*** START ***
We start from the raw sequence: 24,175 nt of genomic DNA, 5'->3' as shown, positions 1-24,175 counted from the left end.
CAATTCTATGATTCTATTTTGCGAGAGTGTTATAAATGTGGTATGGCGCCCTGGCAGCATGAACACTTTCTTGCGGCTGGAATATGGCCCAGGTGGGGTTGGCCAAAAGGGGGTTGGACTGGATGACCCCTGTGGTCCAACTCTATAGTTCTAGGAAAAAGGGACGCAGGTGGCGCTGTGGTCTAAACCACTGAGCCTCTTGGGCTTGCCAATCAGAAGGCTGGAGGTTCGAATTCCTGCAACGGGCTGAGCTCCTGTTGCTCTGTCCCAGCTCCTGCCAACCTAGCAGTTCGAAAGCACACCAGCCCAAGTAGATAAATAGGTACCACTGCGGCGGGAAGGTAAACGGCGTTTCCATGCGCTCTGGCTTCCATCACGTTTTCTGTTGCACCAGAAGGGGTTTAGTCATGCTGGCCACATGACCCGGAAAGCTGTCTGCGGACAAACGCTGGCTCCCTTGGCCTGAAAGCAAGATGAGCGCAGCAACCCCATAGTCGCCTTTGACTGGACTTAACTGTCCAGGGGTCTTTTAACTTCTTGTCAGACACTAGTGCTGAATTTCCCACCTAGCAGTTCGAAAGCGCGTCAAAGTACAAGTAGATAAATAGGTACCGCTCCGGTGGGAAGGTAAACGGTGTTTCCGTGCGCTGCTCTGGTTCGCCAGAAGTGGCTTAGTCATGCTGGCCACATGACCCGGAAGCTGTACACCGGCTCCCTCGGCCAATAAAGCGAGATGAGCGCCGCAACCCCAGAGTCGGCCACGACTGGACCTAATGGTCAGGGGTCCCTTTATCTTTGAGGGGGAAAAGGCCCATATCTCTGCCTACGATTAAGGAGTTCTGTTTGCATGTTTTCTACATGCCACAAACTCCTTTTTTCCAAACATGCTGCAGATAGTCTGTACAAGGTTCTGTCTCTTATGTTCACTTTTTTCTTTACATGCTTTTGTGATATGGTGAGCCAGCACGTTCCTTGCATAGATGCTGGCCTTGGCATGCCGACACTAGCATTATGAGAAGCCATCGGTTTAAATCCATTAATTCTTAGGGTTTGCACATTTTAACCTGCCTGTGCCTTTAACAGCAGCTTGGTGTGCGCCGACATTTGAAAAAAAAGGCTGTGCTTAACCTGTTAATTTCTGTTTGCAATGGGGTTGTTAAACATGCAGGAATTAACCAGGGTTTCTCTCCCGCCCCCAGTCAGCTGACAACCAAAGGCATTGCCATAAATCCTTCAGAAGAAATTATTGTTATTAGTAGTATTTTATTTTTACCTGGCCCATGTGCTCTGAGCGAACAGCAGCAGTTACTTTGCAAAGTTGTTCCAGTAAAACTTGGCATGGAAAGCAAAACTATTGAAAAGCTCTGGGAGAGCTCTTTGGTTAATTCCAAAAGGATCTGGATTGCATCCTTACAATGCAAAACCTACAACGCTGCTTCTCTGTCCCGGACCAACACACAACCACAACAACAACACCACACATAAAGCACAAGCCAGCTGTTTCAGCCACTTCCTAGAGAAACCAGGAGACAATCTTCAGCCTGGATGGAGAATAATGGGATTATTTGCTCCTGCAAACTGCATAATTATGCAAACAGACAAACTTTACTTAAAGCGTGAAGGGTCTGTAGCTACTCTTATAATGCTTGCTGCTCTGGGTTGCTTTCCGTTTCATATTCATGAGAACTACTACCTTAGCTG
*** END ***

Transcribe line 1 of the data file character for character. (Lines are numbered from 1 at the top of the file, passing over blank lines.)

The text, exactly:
We start from the raw sequence: 24,175 nt of genomic DNA, 5'->3' as shown, positions 1-24,175 counted from the left end.